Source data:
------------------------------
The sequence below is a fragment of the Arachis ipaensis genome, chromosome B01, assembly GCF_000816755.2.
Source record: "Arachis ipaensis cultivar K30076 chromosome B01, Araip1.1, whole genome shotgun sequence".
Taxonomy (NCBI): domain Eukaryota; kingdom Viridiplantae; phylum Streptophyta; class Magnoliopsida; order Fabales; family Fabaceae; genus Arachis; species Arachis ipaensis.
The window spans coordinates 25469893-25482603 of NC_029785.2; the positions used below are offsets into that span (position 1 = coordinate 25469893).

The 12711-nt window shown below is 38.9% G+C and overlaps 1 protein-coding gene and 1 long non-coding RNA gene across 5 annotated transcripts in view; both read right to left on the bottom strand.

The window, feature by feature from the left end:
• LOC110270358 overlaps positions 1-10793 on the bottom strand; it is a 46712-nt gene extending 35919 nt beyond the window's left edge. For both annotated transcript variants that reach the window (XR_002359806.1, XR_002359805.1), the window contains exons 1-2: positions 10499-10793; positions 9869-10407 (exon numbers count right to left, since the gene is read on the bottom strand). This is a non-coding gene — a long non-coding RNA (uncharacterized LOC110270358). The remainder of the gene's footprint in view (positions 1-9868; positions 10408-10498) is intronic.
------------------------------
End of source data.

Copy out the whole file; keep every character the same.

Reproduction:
The sequence below is a fragment of the Arachis ipaensis genome, chromosome B01, assembly GCF_000816755.2.
Source record: "Arachis ipaensis cultivar K30076 chromosome B01, Araip1.1, whole genome shotgun sequence".
Taxonomy (NCBI): domain Eukaryota; kingdom Viridiplantae; phylum Streptophyta; class Magnoliopsida; order Fabales; family Fabaceae; genus Arachis; species Arachis ipaensis.
The window spans coordinates 25469893-25482603 of NC_029785.2; the positions used below are offsets into that span (position 1 = coordinate 25469893).

The 12711-nt window shown below is 38.9% G+C and overlaps 1 protein-coding gene and 1 long non-coding RNA gene across 5 annotated transcripts in view; both read right to left on the bottom strand.

The window, feature by feature from the left end:
• LOC110270358 overlaps positions 1-10793 on the bottom strand; it is a 46712-nt gene extending 35919 nt beyond the window's left edge. For both annotated transcript variants that reach the window (XR_002359806.1, XR_002359805.1), the window contains exons 1-2: positions 10499-10793; positions 9869-10407 (exon numbers count right to left, since the gene is read on the bottom strand). This is a non-coding gene — a long non-coding RNA (uncharacterized LOC110270358). The remainder of the gene's footprint in view (positions 1-9868; positions 10408-10498) is intronic.